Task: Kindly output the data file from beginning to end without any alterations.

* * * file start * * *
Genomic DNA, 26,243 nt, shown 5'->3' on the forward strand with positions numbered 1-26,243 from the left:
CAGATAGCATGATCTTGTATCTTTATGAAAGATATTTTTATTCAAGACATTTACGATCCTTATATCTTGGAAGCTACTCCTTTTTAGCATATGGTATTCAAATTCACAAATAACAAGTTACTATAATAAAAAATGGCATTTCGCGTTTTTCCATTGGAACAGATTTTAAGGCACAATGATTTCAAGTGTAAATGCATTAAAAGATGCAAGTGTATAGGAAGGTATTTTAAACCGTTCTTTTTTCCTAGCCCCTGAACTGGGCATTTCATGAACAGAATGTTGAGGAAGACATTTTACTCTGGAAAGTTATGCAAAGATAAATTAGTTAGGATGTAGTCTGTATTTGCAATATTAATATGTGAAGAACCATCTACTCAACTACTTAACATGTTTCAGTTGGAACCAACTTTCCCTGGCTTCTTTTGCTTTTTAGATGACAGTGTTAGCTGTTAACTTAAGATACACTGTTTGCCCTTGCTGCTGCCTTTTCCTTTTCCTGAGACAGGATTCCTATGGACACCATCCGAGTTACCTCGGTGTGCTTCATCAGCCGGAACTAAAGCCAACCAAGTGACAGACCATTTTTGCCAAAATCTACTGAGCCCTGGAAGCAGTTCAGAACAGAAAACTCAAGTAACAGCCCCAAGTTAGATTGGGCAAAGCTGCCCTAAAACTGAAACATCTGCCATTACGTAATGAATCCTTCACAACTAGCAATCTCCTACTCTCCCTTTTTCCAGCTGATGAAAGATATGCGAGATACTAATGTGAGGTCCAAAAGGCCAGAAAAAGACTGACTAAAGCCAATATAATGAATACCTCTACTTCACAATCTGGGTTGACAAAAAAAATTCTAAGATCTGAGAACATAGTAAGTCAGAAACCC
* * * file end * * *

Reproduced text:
Genomic DNA, 26,243 nt, shown 5'->3' on the forward strand with positions numbered 1-26,243 from the left:
CAGATAGCATGATCTTGTATCTTTATGAAAGATATTTTTATTCAAGACATTTACGATCCTTATATCTTGGAAGCTACTCCTTTTTAGCATATGGTATTCAAATTCACAAATAACAAGTTACTATAATAAAAAATGGCATTTCGCGTTTTTCCATTGGAACAGATTTTAAGGCACAATGATTTCAAGTGTAAATGCATTAAAAGATGCAAGTGTATAGGAAGGTATTTTAAACCGTTCTTTTTTCCTAGCCCCTGAACTGGGCATTTCATGAACAGAATGTTGAGGAAGACATTTTACTCTGGAAAGTTATGCAAAGATAAATTAGTTAGGATGTAGTCTGTATTTGCAATATTAATATGTGAAGAACCATCTACTCAACTACTTAACATGTTTCAGTTGGAACCAACTTTCCCTGGCTTCTTTTGCTTTTTAGATGACAGTGTTAGCTGTTAACTTAAGATACACTGTTTGCCCTTGCTGCTGCCTTTTCCTTTTCCTGAGACAGGATTCCTATGGACACCATCCGAGTTACCTCGGTGTGCTTCATCAGCCGGAACTAAAGCCAACCAAGTGACAGACCATTTTTGCCAAAATCTACTGAGCCCTGGAAGCAGTTCAGAACAGAAAACTCAAGTAACAGCCCCAAGTTAGATTGGGCAAAGCTGCCCTAAAACTGAAACATCTGCCATTACGTAATGAATCCTTCACAACTAGCAATCTCCTACTCTCCCTTTTTCCAGCTGATGAAAGATATGCGAGATACTAATGTGAGGTCCAAAAGGCCAGAAAAAGACTGACTAAAGCCAATATAATGAATACCTCTACTTCACAATCTGGGTTGACAAAAAAAATTCTAAGATCTGAGAACATAGTAAGTCAGAAACCC